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The Art of Unix Programming
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Unix Programming - Basics of the Unix Philosophy - Rule of Composition: Design programs to be connected with other programs.

Rule of Composition: Design programs to be connected with other programs.

It's hard to avoid programming overcomplicated monoliths if none of your programs can talk to each other.

Unix tradition strongly encourages writing programs that read and write simple, textual, stream-oriented, device-independent formats. Under classic Unix, as many programs as possible are written as simple filters, which take a simple text stream on input and process it into another simple text stream on output.

Despite popular mythology, this practice is favored not because Unix programmers hate graphical user interfaces. It's because if you don't write programs that accept and emit simple text streams, it's much more difficult to hook the programs together.

Text streams are to Unix tools as messages are to objects in an object-oriented setting. The simplicity of the text-stream interface enforces the encapsulation of the tools. More elaborate forms of inter-process communication, such as remote procedure calls, show a tendency to involve programs with each others' internals too much.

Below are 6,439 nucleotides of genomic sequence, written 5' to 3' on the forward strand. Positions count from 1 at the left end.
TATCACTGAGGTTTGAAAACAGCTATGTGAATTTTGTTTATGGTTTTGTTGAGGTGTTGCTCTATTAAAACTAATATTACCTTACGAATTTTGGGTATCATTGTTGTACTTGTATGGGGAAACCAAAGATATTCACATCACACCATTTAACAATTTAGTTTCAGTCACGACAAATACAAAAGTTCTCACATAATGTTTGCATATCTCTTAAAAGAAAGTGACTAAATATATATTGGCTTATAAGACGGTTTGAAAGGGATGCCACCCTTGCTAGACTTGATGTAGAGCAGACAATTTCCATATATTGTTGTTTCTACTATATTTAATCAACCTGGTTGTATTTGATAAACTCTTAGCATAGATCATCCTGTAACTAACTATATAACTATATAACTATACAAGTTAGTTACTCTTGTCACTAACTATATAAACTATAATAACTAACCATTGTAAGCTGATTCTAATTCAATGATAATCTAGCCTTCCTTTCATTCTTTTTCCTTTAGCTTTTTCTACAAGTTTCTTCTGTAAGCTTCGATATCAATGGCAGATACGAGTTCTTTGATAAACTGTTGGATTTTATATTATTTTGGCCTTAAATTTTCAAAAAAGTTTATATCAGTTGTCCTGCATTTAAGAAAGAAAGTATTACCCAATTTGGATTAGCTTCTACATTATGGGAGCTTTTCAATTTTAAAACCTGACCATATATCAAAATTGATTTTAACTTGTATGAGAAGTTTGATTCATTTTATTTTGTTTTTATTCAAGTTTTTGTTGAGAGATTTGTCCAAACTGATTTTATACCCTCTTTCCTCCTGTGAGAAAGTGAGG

To make programs composable, make them independent. A program on one end of a text stream should care as little as possible about the program on the other end. It should be made easy to replace one end with a completely different implementation without disturbing the other.

GUIs can be a very good thing. Complex binary data formats are sometimes unavoidable by any reasonable means. But before writing a GUI, it's wise to ask if the tricky interactive parts of your program can be segregated into one piece and the workhorse algorithms into another, with a simple command stream or application protocol connecting the two. Before devising a tricky binary format to pass data around, it's worth experimenting to see if you can make a simple textual format work and accept a little parsing overhead in return for being able to hack the data stream with general-purpose tools.

When a serialized, protocol-like interface is not natural for the application, proper Unix design is to at least organize as many of the application primitives as possible into a library with a well-defined API. This opens up the possibility that the application can be called by linkage, or that multiple interfaces can be glued on it for differenttasks.

(We discuss these issues in detail in Chapter7.)

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The Art of Unix Programming
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